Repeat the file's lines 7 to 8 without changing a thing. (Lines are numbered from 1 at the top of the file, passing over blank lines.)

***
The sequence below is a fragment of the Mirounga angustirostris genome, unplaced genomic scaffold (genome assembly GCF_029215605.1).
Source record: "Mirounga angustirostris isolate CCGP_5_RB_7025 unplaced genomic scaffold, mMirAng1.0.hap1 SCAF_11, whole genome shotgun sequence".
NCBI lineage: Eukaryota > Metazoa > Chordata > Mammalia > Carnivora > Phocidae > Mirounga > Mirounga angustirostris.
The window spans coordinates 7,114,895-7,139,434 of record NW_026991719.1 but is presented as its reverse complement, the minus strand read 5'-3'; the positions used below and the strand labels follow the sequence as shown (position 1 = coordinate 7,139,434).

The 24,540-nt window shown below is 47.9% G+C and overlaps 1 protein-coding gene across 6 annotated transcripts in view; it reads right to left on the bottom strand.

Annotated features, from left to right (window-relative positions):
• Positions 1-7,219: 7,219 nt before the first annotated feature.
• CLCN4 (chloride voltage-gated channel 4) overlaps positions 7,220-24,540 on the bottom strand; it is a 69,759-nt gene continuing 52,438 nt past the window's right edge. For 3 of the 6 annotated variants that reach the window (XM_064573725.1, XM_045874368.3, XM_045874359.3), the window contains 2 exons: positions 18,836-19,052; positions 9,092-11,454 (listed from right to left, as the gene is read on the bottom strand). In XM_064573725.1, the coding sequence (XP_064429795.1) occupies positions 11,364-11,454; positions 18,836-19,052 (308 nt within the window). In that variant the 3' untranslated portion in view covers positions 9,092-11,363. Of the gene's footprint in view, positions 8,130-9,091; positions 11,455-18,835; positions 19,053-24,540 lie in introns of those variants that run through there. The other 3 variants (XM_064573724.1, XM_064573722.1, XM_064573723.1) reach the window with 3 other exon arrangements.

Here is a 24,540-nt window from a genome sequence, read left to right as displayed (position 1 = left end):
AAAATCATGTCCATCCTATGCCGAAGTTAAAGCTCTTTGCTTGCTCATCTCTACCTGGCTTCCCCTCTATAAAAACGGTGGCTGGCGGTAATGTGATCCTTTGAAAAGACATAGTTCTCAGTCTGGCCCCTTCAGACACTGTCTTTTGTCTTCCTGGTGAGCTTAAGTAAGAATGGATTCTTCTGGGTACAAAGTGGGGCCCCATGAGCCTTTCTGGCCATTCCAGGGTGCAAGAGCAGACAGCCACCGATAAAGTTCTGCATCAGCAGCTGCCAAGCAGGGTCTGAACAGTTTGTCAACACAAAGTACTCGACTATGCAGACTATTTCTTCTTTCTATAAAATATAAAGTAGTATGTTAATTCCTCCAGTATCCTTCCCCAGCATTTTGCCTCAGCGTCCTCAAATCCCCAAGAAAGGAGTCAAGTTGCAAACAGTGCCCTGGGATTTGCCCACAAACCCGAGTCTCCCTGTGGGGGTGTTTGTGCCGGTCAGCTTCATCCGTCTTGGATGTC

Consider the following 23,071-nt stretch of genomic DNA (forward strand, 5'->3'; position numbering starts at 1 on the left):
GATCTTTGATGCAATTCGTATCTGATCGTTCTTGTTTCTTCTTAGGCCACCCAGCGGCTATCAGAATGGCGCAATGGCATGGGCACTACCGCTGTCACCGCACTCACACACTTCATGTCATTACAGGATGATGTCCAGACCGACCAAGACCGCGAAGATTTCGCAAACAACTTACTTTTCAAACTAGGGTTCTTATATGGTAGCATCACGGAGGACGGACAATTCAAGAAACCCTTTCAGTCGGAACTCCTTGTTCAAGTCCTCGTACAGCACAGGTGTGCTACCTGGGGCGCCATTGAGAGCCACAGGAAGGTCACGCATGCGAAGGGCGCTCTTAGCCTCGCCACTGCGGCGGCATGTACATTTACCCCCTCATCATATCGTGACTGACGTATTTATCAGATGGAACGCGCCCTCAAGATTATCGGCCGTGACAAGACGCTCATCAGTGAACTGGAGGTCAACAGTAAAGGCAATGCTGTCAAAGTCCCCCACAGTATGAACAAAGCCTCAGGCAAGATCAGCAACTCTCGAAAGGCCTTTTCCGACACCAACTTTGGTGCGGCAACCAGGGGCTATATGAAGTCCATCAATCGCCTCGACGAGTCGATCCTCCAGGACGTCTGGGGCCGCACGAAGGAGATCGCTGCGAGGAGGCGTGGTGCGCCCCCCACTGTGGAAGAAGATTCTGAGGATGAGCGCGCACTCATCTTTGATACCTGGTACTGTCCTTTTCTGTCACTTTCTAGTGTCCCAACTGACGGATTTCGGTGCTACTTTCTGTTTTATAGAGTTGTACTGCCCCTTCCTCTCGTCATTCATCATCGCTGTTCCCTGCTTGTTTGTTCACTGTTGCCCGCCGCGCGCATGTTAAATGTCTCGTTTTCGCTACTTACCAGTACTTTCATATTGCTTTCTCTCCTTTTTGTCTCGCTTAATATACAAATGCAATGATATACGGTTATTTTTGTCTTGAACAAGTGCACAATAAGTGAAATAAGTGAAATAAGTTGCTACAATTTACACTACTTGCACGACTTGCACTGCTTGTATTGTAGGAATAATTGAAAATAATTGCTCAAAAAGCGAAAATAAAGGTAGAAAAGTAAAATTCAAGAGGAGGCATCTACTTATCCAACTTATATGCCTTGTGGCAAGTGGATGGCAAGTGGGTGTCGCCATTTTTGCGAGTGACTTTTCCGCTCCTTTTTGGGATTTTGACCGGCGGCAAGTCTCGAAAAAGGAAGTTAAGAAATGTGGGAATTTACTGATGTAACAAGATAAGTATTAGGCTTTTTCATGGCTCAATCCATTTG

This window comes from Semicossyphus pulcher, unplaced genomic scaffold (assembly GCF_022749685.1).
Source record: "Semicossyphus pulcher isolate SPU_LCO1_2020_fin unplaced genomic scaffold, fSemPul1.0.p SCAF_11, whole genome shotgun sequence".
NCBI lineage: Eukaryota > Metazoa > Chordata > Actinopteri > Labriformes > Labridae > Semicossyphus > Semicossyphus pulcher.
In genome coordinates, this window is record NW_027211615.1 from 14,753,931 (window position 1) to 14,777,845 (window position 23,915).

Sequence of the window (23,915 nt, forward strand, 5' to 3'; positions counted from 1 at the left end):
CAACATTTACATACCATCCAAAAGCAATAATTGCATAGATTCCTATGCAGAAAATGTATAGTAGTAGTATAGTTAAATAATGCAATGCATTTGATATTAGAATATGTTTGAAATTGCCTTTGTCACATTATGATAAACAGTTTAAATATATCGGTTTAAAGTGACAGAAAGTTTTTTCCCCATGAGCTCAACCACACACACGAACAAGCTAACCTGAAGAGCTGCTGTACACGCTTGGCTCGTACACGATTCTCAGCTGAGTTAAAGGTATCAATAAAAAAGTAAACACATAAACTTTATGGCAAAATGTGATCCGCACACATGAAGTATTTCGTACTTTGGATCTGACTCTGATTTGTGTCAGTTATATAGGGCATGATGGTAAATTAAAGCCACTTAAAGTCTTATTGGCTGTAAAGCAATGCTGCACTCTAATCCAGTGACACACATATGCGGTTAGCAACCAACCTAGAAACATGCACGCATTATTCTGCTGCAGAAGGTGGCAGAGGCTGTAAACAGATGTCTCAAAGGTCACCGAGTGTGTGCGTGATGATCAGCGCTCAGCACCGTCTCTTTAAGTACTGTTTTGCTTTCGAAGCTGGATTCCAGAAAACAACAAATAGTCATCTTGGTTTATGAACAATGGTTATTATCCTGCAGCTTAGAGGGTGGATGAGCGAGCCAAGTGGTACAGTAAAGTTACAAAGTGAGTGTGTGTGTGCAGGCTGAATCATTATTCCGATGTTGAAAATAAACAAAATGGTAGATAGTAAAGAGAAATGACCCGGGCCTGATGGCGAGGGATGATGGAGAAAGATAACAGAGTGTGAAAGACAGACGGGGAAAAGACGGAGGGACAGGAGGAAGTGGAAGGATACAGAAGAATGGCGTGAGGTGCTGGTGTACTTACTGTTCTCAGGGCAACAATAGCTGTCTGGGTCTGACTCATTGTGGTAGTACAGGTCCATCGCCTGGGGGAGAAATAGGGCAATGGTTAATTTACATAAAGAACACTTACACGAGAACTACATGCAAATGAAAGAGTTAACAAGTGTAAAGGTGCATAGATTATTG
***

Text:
• Positions 1-7,219: 7,219 nt before the first annotated feature.
• CLCN4 (chloride voltage-gated channel 4) overlaps positions 7,220-24,540 on the bottom strand; it is a 69,759-nt gene continuing 52,438 nt past the window's right edge. For 3 of the 6 annotated variants that reach the window (XM_064573725.1, XM_045874368.3, XM_045874359.3), the window contains 2 exons: positions 18,836-19,052; positions 9,092-11,454 (listed from right to left, as the gene is read on the bottom strand). In XM_064573725.1, the coding sequence (XP_064429795.1) occupies positions 11,364-11,454; positions 18,836-19,052 (308 nt within the window). In that variant the 3' untranslated portion in view covers positions 9,092-11,363. Of the gene's footprint in view, positions 8,130-9,091; positions 11,455-18,835; positions 19,053-24,540 lie in introns of those variants that run through there. The other 3 variants (XM_064573724.1, XM_064573722.1, XM_064573723.1) reach the window with 3 other exon arrangements.